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Should you ever run your air conditioner during the winter? If you answered “no,” you’re right. Well, mostly right. Believe it or not, there are a few situations in which your unit can be run during the winter. Here’s a breakdown of when you should and shouldn’t run your AC unit when temperatures plunge.

You Have a Heat Pump

Do you notice your AC running when you turn on the heat? You’ve double-checked that you’ve set your thermostat to “heat” and that your vents are releasing warm air. So why is this happening?

During cold weather, your air conditioner is running because it’s a heat pump.

A heat pump does double duty for heating and cooling. It moves heat instead of generating it. In summer, its refrigerant coils absorb indoor heat and move it outdoors. In the winter, its refrigerant flow reverses, absorbing outdoor heat and moving it indoors.

In this instance, it makes sense to run your AC unit all year.

Run It for Freeze Protection

Some ACs have a freeze protection mode, also known as minimum heat or low heat. This feature is helpful in areas that experience severe winter cold. In this mode, your air conditioner runs at a low setting and continuously circulates warm air, preventing it from freezing.

Freeze protection is also helpful if you have rooms or a vacation home that you rarely use during the winter. It maintains warm air that prevents pipes from freezing and rupturing when you’re not there.

Freeze protection has minimal energy consumption, making it a cost-effective feature for an air conditioner.

Run It in the Winter to Dehumidify

Air conditioners and dehumidifiers work on the same principle: they pull moisture from the air, which reduces a room’s humidity. During cold weather, you may notice humidity steaming up your windows, Running your air conditioner will de-fog your windows and dehumidify your home’s air.

Run It to Remove Stagnant Air

If you want to freshen your indoor air, open your air conditioner’s vent and set the unit to “Fan Only.” This vent is an opening between the outdoors and indoors. When it’s open, it circulates fresh outdoor air throughout the room and dispels stale air.

However, there are several drawbacks to running your air conditioner in cold weather.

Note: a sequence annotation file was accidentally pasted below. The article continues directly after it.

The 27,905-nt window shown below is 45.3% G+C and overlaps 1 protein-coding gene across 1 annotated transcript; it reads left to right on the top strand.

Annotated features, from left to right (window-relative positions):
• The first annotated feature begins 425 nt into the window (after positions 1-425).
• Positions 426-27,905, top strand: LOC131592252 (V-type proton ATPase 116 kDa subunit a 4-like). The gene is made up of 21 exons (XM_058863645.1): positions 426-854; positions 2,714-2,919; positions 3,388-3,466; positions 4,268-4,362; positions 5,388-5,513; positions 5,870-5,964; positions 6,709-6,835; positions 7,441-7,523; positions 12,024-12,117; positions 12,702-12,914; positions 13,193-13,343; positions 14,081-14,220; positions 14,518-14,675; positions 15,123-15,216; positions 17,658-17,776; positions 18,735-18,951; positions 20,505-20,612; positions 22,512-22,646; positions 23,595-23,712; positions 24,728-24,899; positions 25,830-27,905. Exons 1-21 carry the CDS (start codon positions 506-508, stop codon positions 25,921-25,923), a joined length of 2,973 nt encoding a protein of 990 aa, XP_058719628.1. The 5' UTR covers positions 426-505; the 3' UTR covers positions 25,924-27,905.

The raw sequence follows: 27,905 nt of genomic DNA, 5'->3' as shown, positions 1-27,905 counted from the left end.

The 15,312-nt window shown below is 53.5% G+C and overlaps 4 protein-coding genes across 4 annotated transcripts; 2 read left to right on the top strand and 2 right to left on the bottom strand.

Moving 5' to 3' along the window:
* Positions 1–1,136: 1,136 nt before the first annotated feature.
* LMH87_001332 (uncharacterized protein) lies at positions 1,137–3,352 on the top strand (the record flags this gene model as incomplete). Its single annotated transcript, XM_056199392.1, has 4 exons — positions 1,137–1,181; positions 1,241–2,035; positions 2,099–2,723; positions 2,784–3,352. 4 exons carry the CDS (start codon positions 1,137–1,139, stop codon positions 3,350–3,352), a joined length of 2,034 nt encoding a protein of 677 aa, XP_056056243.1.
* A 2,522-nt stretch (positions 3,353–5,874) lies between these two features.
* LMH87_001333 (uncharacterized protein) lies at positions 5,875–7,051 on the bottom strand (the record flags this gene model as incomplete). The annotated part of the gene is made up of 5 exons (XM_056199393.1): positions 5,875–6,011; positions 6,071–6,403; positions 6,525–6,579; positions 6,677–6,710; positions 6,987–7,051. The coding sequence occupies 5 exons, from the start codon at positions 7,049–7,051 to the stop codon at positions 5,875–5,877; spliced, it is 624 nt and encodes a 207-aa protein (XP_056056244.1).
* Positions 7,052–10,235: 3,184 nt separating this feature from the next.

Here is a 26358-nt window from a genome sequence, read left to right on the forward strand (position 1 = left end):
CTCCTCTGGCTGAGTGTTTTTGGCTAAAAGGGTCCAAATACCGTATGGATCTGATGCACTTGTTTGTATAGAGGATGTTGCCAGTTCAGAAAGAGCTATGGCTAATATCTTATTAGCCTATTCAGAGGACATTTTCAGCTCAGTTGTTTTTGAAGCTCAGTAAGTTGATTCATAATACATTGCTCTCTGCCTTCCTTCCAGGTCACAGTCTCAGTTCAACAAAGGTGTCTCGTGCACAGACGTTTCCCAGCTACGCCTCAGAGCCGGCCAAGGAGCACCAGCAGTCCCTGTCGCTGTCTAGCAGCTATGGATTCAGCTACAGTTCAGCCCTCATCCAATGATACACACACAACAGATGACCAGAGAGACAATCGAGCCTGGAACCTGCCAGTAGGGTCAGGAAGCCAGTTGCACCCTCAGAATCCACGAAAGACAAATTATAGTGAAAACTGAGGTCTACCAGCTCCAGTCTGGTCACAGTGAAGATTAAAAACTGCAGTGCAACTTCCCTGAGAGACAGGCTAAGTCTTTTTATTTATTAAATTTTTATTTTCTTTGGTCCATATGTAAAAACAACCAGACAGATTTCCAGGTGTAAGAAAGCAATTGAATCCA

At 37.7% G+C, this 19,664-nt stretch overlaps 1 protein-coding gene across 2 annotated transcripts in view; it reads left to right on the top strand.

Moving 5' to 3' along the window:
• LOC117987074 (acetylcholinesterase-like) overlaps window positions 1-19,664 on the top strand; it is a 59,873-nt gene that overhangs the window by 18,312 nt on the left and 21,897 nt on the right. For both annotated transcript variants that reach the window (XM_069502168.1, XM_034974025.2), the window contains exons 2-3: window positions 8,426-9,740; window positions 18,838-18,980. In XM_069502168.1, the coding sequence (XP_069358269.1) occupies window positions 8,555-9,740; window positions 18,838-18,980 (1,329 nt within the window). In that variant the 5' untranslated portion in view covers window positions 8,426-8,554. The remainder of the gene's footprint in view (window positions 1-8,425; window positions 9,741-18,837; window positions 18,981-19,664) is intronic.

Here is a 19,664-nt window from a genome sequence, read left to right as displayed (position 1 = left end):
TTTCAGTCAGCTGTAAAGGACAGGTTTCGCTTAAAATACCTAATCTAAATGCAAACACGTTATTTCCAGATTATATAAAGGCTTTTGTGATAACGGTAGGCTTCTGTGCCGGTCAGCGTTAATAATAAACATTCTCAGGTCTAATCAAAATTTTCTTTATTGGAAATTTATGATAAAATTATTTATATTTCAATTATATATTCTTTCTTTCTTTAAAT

Overheating the Compressor

Air conditioners can’t tolerate temperatures below 60 degrees Fahrenheit. In extreme cold, the AC’s compressor can get overworked as it struggles to function. At best, it will need significant repairs; at worst it may completely fail.

This also applies to overuse: the compressor may overheat if it’s run outside the lower temperature limit for a significant amount of time.

Poor Lubrication

Lubricants help the compressor smoothly run. Lubricants aren’t one-size-fits-all. Air conditioners specifically use heavier grade oil. In the winter, lubricant oil can become too thick to circulate properly, damaging the compressor or causing it to completely seize up.

On the other hand, if the temperature is at least 60 degrees Fahrenheit, it’s a good idea to run the AC unit occasionally. Be sure to do so after the temperature has been 60 degrees for at least three days. This will circulate the oil to prevent a dry start when the weather gets warmer.

Overriding the Ambient Sensor

Modern air conditioners have a sensor that prevents them from turning on in low temperatures. If you try to override this feature and turn the air conditioner on, the unit may fail. If you have an older unit lacking these sensors, it may attempt to run in cold weather and become damaged or break down completely.

Damage to the Condenser Coil

Running an air conditioner in cold temperatures could be risky. If condensation builds up on the condenser coil and turns to ice, it could freeze the AC unit, possibly causing irreparable damage.


Running your AC unit in cold weather could cause it to flood. The air conditioner’s compressor circulates vaporized refrigerant while it transports heat from the inside of your home to the outside. However, in the winter, there isn’t enough heat to vaporize the refrigerant, so it remains a liquid, backwashes into the compressor and floods it.

This can cause gradual or sudden, severe damage.

What About Window Air Conditioners?

Not only should you avoid using your window AC in the winter, but you should remove it completely. A window air conditioner is unprotected and can fall prey to issues such as freezing coils. Unless it’s exceptionally well-insulated within your window, it’s also going to create a cold spot in your home.

Contact Us

At Progressive Air Systems, we believe that the cons of running your AC unit in the winter outweigh the pros. However, if you need to have your air conditioner promptly and professionally serviced during cold weather, or any time of the year, please call us.